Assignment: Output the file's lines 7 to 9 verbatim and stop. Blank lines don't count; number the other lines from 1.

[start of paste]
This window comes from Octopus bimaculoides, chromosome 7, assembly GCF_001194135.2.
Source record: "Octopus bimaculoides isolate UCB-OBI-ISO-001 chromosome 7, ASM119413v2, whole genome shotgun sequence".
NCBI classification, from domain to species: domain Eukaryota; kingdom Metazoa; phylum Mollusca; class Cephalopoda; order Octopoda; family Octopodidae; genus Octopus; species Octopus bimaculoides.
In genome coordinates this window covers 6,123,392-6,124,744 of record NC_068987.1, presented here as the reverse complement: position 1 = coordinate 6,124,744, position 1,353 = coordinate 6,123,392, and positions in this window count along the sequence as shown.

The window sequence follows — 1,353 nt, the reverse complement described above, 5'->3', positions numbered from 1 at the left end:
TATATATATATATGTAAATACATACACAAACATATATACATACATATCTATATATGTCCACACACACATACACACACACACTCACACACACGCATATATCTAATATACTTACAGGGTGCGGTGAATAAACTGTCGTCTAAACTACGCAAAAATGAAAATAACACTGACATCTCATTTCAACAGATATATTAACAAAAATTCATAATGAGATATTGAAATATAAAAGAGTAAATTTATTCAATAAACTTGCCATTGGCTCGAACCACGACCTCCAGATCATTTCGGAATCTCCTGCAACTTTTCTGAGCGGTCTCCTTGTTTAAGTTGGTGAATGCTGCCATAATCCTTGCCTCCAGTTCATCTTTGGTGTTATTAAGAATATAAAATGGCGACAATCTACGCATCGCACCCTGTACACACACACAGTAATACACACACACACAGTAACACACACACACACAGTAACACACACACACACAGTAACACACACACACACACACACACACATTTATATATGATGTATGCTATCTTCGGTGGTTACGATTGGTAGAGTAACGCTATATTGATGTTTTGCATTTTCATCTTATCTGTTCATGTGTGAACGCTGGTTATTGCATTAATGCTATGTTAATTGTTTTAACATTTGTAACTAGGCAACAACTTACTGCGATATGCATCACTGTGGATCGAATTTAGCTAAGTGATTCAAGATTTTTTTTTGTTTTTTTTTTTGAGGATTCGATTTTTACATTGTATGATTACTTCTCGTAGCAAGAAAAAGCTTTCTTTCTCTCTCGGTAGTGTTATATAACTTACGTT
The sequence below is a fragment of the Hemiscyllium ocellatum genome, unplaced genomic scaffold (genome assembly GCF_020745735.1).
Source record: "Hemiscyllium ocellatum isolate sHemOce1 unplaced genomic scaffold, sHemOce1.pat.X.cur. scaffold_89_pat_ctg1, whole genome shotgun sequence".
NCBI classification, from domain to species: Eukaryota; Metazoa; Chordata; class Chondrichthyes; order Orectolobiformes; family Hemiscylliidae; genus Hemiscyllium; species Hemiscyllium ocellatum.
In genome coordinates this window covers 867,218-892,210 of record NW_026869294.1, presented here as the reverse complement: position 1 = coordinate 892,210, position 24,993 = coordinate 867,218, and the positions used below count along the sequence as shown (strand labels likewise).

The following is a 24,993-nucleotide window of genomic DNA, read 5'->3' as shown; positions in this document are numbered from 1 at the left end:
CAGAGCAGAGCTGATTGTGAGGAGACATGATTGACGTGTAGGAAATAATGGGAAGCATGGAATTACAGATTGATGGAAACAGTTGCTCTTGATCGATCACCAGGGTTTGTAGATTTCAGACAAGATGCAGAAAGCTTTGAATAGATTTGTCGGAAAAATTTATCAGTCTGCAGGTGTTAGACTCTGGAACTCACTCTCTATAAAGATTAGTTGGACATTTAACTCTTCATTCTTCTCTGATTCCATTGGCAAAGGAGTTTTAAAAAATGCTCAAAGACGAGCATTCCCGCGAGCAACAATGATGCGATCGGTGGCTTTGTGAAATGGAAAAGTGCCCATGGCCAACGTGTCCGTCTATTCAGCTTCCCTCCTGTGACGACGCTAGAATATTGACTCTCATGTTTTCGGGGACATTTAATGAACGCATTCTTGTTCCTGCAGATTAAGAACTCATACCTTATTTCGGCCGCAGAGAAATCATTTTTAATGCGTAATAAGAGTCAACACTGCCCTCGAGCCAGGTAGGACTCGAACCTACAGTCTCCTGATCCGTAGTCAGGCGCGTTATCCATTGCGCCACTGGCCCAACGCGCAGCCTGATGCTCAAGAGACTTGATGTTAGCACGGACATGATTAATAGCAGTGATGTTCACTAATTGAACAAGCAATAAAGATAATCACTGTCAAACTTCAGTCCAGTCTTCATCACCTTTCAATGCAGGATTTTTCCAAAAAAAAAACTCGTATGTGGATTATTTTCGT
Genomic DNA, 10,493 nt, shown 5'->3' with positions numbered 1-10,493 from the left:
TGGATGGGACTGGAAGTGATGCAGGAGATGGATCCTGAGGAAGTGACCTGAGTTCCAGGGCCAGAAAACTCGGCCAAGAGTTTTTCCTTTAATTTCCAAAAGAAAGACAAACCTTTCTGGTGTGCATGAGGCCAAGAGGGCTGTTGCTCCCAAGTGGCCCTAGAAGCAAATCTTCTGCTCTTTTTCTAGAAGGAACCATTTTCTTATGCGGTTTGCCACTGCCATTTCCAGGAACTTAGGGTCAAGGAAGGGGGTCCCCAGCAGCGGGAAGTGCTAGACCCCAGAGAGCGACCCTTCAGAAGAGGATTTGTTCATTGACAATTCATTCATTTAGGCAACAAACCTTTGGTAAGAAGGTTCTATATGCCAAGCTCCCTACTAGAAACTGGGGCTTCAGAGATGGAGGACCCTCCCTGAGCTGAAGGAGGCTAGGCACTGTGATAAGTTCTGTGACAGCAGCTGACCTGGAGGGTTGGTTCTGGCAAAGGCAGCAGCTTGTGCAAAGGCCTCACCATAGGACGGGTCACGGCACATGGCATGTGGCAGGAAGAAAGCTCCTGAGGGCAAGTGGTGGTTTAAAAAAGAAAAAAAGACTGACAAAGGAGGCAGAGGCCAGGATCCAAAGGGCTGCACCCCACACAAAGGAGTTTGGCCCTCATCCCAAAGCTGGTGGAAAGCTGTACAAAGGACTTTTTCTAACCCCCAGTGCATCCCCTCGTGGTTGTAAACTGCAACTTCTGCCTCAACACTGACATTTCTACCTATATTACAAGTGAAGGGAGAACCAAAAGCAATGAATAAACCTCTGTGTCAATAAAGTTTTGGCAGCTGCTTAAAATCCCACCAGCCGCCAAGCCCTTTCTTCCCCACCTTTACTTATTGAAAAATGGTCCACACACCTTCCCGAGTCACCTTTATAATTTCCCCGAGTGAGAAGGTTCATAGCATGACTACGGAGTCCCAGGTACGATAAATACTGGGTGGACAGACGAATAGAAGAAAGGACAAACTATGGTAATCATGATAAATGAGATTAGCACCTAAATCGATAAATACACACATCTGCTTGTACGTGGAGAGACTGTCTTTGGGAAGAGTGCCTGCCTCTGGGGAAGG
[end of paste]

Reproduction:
The sequence below is a fragment of the Hemiscyllium ocellatum genome, unplaced genomic scaffold (genome assembly GCF_020745735.1).
Source record: "Hemiscyllium ocellatum isolate sHemOce1 unplaced genomic scaffold, sHemOce1.pat.X.cur. scaffold_89_pat_ctg1, whole genome shotgun sequence".
NCBI classification, from domain to species: Eukaryota; Metazoa; Chordata; class Chondrichthyes; order Orectolobiformes; family Hemiscylliidae; genus Hemiscyllium; species Hemiscyllium ocellatum.